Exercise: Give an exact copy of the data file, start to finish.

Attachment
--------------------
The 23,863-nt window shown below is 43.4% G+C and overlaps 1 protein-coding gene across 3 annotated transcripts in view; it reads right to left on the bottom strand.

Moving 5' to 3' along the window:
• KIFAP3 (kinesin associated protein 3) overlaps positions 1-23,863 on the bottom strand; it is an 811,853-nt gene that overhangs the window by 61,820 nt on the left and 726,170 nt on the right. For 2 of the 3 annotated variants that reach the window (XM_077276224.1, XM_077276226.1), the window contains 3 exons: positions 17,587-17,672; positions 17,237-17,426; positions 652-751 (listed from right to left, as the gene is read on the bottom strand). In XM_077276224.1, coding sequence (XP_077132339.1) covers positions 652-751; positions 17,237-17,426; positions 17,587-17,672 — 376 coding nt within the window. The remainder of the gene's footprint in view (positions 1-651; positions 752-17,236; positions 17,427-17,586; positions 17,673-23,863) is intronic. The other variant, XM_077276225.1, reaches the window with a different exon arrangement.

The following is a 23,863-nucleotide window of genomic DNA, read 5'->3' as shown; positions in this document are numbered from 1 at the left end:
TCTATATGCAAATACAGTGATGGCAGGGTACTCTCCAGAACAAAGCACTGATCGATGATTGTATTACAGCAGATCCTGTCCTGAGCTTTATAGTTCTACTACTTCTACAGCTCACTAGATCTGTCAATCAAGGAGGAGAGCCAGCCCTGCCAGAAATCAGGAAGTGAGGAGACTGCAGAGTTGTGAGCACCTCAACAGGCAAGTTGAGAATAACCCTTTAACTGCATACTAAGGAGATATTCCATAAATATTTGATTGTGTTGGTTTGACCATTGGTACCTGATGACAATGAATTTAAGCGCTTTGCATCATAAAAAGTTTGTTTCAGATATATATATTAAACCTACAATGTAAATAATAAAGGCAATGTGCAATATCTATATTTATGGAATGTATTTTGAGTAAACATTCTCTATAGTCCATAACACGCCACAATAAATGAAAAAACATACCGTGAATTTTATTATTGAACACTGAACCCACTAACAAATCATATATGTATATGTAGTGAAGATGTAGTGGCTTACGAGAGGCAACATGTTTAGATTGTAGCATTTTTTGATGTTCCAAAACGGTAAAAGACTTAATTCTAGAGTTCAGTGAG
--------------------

The 23,863-nt window shown below is 43.4% G+C and overlaps 1 protein-coding gene across 3 annotated transcripts in view; it reads right to left on the bottom strand.

Moving 5' to 3' along the window:
• KIFAP3 (kinesin associated protein 3) overlaps positions 1-23,863 on the bottom strand; it is an 811,853-nt gene that overhangs the window by 61,820 nt on the left and 726,170 nt on the right. For 2 of the 3 annotated variants that reach the window (XM_077276224.1, XM_077276226.1), the window contains 3 exons: positions 17,587-17,672; positions 17,237-17,426; positions 652-751 (listed from right to left, as the gene is read on the bottom strand). In XM_077276224.1, coding sequence (XP_077132339.1) covers positions 652-751; positions 17,237-17,426; positions 17,587-17,672 — 376 coding nt within the window. The remainder of the gene's footprint in view (positions 1-651; positions 752-17,236; positions 17,427-17,586; positions 17,673-23,863) is intronic. The other variant, XM_077276225.1, reaches the window with a different exon arrangement.

The following is a 23,863-nucleotide window of genomic DNA, read 5'->3' as shown; positions in this document are numbered from 1 at the left end:
TCTATATGCAAATACAGTGATGGCAGGGTACTCTCCAGAACAAAGCACTGATCGATGATTGTATTACAGCAGATCCTGTCCTGAGCTTTATAGTTCTACTACTTCTACAGCTCACTAGATCTGTCAATCAAGGAGGAGAGCCAGCCCTGCCAGAAATCAGGAAGTGAGGAGACTGCAGAGTTGTGAGCACCTCAACAGGCAAGTTGAGAATAACCCTTTAACTGCATACTAAGGAGATATTCCATAAATATTTGATTGTGTTGGTTTGACCATTGGTACCTGATGACAATGAATTTAAGCGCTTTGCATCATAAAAAGTTTGTTTCAGATATATATATTAAACCTACAATGTAAATAATAAAGGCAATGTGCAATATCTATATTTATGGAATGTATTTTGAGTAAACATTCTCTATAGTCCATAACACGCCACAATAAATGAAAAAACATACCGTGAATTTTATTATTGAACACTGAACCCACTAACAAATCATATATGTATATGTAGTGAAGATGTAGTGGCTTACGAGAGGCAACATGTTTAGATTGTAGCATTTTTTGATGTTCCAAAACGGTAAAAGACTTAATTCTAGAGTTCAGTGAG